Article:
Improving the solubility of poorly water-soluble drugs is of crucial importance for developing and successfully commercializing new drug compounds. Combinatorial chemistry and high-throughput screening methods in drug discovery has increased the number and diversity of molecules of potential interest in drug development. That larger pool of candidates, although potentially beneficial, also creates challenges, namely more compounds of poor solubility. According to some industry estimates, approximately 70% of new chemical entities under development may be classified as BCS Class II compounds (i.e., high permeability and low solubility) (1). An upcoming webcast by Pharmaceutical Technology examines one technology to address low bioavailability: pharmaceutical melt extrusion.
In hot-melt extrusion, an amorphous solid solution of the crystalline drug substance is formed under shear and heat. Solubility parameters, combined with other physiochemical characteristics of the drug and excipients, can by used as predictive indicators in selecting initial formulation components. Successfully implementing pharmaceutical hot-melt extrusion dosage product development, however, requires not only careful selection of the active and inactive ingredients, but also of the appropriate processing conditions. Inadequate processing conditions can lead to thermal degradation of polymers, drug, or other formulation components. Melt-extrusion processing temperature, screw speeds, feed rates, and screw design play a crucial role in implementing the technology.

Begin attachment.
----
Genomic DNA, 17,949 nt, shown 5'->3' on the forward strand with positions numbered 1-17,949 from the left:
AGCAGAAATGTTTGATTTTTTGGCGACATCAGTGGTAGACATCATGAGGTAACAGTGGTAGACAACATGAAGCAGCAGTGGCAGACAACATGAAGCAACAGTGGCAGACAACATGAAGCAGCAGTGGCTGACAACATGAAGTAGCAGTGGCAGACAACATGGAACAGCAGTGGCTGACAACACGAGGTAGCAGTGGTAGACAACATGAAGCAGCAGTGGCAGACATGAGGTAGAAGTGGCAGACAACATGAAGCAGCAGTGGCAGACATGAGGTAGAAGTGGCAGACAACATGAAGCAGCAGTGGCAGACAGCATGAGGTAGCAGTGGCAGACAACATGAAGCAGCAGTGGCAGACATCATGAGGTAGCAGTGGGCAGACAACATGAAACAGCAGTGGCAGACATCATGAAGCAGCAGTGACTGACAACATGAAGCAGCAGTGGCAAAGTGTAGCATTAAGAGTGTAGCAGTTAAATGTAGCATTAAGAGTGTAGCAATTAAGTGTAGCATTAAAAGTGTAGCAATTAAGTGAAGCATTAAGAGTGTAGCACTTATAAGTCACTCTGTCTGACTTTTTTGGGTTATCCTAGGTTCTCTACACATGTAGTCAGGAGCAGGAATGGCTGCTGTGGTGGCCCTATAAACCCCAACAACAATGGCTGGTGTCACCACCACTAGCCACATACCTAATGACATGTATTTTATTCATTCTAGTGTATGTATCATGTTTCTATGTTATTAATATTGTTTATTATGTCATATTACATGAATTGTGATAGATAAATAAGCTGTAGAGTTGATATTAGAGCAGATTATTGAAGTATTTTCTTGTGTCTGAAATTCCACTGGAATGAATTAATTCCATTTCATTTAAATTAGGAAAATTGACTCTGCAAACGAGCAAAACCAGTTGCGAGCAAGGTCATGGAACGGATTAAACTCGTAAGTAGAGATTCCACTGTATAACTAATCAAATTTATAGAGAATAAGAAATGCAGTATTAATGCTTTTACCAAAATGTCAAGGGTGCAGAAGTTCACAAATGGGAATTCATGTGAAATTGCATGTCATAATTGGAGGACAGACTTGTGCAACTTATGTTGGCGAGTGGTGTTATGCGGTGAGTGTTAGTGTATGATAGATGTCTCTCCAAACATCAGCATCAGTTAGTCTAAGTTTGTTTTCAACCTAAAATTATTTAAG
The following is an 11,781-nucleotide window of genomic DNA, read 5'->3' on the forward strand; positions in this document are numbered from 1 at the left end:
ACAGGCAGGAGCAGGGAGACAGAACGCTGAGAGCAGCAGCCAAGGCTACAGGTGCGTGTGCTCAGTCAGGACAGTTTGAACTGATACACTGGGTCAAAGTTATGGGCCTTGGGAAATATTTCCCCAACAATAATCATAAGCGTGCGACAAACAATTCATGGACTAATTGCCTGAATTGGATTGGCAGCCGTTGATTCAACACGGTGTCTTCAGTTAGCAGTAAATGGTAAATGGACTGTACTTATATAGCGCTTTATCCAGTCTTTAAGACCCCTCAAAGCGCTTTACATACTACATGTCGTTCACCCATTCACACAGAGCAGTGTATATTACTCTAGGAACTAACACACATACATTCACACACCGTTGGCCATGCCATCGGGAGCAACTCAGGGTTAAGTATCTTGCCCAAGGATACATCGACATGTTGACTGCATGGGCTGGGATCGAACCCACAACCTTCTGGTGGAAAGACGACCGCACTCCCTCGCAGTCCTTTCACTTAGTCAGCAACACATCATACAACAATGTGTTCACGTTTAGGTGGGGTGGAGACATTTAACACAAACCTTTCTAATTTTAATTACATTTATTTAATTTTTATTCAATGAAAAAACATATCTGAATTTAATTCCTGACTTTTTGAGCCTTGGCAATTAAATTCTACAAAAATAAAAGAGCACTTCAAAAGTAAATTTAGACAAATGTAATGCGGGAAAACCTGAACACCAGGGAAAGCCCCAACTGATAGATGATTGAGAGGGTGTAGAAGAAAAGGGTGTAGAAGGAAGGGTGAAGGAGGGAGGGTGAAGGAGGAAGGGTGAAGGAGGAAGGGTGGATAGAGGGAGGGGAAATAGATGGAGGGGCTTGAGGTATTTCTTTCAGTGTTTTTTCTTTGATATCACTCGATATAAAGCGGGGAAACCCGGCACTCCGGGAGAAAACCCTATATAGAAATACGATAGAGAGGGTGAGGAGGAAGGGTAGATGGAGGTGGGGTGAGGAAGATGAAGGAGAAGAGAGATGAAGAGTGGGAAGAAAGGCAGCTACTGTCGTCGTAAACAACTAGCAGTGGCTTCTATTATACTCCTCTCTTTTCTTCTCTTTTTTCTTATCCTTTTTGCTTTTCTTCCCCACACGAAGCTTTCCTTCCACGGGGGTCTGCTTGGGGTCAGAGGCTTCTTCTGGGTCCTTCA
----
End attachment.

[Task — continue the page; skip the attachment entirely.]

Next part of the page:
Producing a desired dosage form requires the optimization of both the formulation-development and manufacturing processes. The upcoming webcast, “Pharmaceutical Melt Extrusion Process Development,” examines how initial process parameters can be selected and optimized for a product produced using hot-melt extrusion. The webcast includes speakers from Roche, American Leistritiz, and Evonik, and will be broadcast on Oct. 4. Details may be found here at the PharmTech website.
1. P. Van Arnum, “Solubilizing the Insoluble,” Pharm. Technol. 34 (11), 50–56 (2011).